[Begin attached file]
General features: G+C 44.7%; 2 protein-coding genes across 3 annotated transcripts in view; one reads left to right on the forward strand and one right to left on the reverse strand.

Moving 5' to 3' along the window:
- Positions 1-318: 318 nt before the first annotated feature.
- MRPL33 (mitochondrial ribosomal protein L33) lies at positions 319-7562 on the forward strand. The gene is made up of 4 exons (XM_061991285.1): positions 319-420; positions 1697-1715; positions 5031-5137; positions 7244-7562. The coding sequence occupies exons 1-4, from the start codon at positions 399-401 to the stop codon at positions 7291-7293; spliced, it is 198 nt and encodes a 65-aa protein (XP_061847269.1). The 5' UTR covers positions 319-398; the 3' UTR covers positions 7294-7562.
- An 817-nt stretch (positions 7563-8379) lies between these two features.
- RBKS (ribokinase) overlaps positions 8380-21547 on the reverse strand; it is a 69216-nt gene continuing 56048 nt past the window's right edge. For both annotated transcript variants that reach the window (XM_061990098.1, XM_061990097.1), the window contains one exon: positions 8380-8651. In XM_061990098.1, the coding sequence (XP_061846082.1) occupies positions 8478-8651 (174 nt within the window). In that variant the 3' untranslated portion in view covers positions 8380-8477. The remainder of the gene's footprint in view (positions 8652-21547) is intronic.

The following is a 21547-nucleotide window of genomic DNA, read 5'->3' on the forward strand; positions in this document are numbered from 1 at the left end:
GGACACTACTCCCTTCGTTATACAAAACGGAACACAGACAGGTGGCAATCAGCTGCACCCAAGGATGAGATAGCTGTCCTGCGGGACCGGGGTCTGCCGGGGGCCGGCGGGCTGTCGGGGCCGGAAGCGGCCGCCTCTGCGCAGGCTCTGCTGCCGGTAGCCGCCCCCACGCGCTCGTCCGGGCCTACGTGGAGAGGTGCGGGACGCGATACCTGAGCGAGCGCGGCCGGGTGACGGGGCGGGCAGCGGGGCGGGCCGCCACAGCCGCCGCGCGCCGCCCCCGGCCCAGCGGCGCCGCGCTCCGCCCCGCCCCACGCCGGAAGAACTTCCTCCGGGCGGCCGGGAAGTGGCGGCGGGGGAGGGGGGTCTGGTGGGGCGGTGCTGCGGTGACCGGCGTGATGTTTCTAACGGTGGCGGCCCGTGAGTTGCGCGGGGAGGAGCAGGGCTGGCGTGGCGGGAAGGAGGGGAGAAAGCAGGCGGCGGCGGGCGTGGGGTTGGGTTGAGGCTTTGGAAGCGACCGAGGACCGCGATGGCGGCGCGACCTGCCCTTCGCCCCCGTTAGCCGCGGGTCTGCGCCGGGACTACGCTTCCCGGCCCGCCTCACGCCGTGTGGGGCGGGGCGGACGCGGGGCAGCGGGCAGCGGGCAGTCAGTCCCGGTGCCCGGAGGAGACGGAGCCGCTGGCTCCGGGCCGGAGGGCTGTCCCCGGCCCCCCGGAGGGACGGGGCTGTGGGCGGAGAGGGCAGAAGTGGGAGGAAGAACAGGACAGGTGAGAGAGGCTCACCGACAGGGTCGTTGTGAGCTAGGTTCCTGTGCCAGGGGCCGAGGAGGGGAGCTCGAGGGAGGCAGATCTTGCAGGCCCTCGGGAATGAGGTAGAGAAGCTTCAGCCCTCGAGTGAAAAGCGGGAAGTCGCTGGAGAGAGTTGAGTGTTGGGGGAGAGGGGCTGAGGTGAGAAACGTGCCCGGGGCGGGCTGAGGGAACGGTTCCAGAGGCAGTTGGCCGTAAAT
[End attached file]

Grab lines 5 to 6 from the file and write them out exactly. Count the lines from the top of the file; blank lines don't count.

- An 817-nt stretch (positions 7563-8379) lies between these two features.
- RBKS (ribokinase) overlaps positions 8380-21547 on the reverse strand; it is a 69216-nt gene continuing 56048 nt past the window's right edge. For both annotated transcript variants that reach the window (XM_061990098.1, XM_061990097.1), the window contains one exon: positions 8380-8651. In XM_061990098.1, the coding sequence (XP_061846082.1) occupies positions 8478-8651 (174 nt within the window). In that variant the 3' untranslated portion in view covers positions 8380-8477. The remainder of the gene's footprint in view (positions 8652-21547) is intronic.